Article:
The Great Gatsby
Directed by Baz Luhrmann
Leonardo DiCaprio, Tobey Maguire, Carey Mulligan, Joel Edgerton, and Elizabeth Debicki.
Let’s start with the pros. When I first saw trailers last year, I was offended by the choice of music. Yet, to my surprise, the music’s unexpectedness blends well with director Baz Luhrmann’s fantastical take on the story. In the elaborate party scenes, the hip-hop music by Jay-Z matches the craze, while also giving it a dimension of modernity. In another scene, a jazzy rendition of Beyonce’s “Crazy in Love” undoubtedly entertained the younger audience members. The best parts of the soundtrack, however, are the mash-ups of old and new. Motifs from Gershwin’s “Rhapsody in Blue” are used a few times in the film, and once it is blended with Jay-Z’s “Empire State of Mind.” The soundtrack strategically pulls in the younger audience while tying in the classics for more seasoned moviegoers.
I unfortunately didn’t prepare myself for a 3D movie and knew that it would be an unnecessary spectacle once I realized it was. Some of the more fantastical scenes benefit from the 3D aspect, but the overuse of floating crap all over the screen (confetti, snow, fireflies, etc.) gets old really fast. Luhrmann even had the audacity to have floating words on the screen. Close-ups of the actors were extremely distracting because the screen limits the frame, and 3D makes it seem like that part of the head is missing. However, a flashback to Gatsby’s past, which resembles works by Dorothea Lange, and a view of Manhattan that references Hitchcock’s Rear Window, were breathtaking. In addition, the cartoonish makeup and costumes serve to express the debauchery of the time.
Ah, the acting. Of course we could only expect overwrought, contrived performances from all the actors thanks to Luhrmann’s directing. In some scenes, the acting style matches the grandiosity of the visuals. However, the “turn around and dramatically move your gaze up to meet the camera” move was used one too many times. Leonardo DiCaprio’s Gatsby was not as aloof as I had hoped, but his spectrum of emotions sufficed. Similarly, Carey Mulligan’s Daisy was a little too frivolous for my taste, but compared to all the other Hollywood actresses who auditioned for the part (although Michelle Williams would’ve been interesting), she was a solid choice. Joel Edgerton as Tom Buchanan was my favorite character; he brought just the right amount of exaggeration to his performance, while still being semi-realistic. Newcomer Elizabeth Debicki as Jordan Baker worked, while Isla Fisher as Myrtle Wilson did not. Finally, I didn’t hate Tobey Maguire’s Nick Carraway, but some moments were definitely meme-worthy (and not in a good way).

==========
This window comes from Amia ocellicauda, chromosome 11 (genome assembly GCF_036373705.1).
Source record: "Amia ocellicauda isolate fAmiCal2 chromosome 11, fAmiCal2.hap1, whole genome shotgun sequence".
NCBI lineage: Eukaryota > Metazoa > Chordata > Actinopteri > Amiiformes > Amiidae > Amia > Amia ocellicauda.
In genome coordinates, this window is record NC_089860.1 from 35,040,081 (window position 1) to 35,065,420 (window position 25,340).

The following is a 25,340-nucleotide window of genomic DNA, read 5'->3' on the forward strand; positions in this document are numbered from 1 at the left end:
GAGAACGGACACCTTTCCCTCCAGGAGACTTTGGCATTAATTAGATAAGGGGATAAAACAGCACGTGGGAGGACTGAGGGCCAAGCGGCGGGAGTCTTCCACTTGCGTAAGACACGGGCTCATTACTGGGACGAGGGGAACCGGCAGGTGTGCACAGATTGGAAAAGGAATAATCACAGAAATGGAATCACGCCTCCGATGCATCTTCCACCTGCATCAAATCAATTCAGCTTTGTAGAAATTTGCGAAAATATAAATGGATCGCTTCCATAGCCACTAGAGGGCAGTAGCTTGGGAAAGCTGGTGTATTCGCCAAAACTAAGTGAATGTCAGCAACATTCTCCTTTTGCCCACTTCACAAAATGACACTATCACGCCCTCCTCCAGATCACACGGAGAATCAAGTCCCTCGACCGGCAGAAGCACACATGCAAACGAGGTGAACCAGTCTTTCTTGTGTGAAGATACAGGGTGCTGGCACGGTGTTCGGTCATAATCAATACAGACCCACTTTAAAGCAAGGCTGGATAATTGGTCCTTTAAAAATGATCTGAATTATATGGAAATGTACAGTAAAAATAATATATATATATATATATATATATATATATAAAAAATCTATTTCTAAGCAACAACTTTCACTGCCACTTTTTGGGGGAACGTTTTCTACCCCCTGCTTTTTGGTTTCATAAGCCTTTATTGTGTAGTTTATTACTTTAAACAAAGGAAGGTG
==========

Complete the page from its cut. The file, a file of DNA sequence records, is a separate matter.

I did get goosebumps a few times throughout the film. When we first hear Daisy giggling amidst billowing white curtains and then see her pop up and gaze longingly at us, it is indisputably beautiful. Likewise, Gatsby throwing scarves and clothes down from his wardrobe toward Daisy was a scene that would not have been as effective without 3D. And the flashing green light was mesmerizing. Some of the iconic lines — like “I hope she’ll be a fool” and “they’re a rotten crowd, you’re worth the whole bunch” — were delivered effortlessly and did the novel justice. Sadly, the ostentatiousness of the film proved to be too much for my taste, and, while I appreciated Luhrmann’s imagination, this is not how I wanted the story to be told.
Lurhmann proved that he can put on a big show, but he can’t take credit for the story, or for the work done on the graphics. He can only take credit for the actors’ performances, which were distasteful overall. The music was a valiant effort at making the film revolutionary, but it only succeeded as a standalone soundtrack. It is understandable that he wanted to make a version of the story that is so unexpected that it would perhaps be beyond reproach. But such a great American novel should not be tampered with.